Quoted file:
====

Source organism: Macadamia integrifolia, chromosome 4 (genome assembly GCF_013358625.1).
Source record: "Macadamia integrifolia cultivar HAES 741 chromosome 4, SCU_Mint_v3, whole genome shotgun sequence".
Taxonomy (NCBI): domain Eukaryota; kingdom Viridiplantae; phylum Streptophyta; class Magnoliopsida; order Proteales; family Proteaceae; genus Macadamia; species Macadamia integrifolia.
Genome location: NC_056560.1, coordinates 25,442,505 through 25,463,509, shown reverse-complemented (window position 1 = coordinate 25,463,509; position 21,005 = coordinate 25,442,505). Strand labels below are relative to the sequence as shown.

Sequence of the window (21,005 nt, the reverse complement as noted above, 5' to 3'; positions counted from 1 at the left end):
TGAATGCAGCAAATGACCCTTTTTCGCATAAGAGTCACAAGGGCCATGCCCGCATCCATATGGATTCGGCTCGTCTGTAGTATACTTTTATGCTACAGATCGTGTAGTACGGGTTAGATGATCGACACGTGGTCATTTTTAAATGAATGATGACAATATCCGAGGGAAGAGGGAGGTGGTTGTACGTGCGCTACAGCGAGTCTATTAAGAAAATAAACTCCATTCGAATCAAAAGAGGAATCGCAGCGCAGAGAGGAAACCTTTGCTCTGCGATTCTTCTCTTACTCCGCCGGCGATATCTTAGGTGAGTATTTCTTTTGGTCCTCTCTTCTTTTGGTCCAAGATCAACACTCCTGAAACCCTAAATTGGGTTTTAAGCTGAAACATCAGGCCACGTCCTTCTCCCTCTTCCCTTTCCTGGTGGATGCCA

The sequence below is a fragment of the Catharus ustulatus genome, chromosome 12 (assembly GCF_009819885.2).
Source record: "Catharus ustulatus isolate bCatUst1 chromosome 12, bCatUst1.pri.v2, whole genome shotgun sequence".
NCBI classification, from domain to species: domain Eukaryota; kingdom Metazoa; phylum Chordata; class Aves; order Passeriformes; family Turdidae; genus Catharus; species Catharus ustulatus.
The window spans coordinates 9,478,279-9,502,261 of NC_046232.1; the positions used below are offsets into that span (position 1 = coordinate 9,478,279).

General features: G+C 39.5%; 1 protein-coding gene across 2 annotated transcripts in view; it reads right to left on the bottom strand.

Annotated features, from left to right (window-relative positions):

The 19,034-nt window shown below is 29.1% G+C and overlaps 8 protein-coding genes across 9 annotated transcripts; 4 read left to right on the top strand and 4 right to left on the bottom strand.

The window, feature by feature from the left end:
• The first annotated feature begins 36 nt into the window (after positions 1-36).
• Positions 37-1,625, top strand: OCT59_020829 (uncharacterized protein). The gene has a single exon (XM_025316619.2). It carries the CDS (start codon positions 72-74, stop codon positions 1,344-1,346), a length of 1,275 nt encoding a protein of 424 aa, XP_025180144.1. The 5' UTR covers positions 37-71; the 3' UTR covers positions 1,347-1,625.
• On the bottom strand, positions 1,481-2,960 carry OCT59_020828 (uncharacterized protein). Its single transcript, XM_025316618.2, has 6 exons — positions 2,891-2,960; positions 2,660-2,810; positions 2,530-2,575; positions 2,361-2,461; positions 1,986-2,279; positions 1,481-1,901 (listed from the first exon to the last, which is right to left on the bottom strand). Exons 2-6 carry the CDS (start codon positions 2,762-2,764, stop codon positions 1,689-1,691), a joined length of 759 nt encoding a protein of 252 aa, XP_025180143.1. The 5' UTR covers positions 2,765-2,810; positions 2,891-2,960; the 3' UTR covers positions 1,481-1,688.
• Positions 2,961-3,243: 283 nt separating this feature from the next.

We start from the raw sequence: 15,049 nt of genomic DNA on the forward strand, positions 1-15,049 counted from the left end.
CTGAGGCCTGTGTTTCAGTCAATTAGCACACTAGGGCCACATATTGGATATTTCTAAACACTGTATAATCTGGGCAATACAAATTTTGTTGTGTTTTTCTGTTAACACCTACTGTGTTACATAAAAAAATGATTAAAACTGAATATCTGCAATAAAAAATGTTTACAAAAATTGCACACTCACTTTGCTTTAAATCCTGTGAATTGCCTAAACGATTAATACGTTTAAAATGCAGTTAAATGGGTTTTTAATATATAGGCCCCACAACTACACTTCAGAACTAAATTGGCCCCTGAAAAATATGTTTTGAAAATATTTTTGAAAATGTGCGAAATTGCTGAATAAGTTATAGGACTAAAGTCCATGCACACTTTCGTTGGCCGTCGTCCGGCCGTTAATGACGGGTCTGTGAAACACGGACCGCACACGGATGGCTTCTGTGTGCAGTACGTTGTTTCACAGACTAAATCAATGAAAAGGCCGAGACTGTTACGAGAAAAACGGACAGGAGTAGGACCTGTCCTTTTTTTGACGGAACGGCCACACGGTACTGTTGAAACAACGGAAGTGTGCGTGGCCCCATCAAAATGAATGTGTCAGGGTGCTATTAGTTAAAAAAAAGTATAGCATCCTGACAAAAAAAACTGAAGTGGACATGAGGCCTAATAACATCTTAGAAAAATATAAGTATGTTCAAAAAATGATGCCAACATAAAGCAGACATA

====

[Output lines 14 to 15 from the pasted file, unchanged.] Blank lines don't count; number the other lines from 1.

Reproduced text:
The window, feature by feature from the left end:
• The first annotated feature begins 36 nt into the window (after positions 1-36).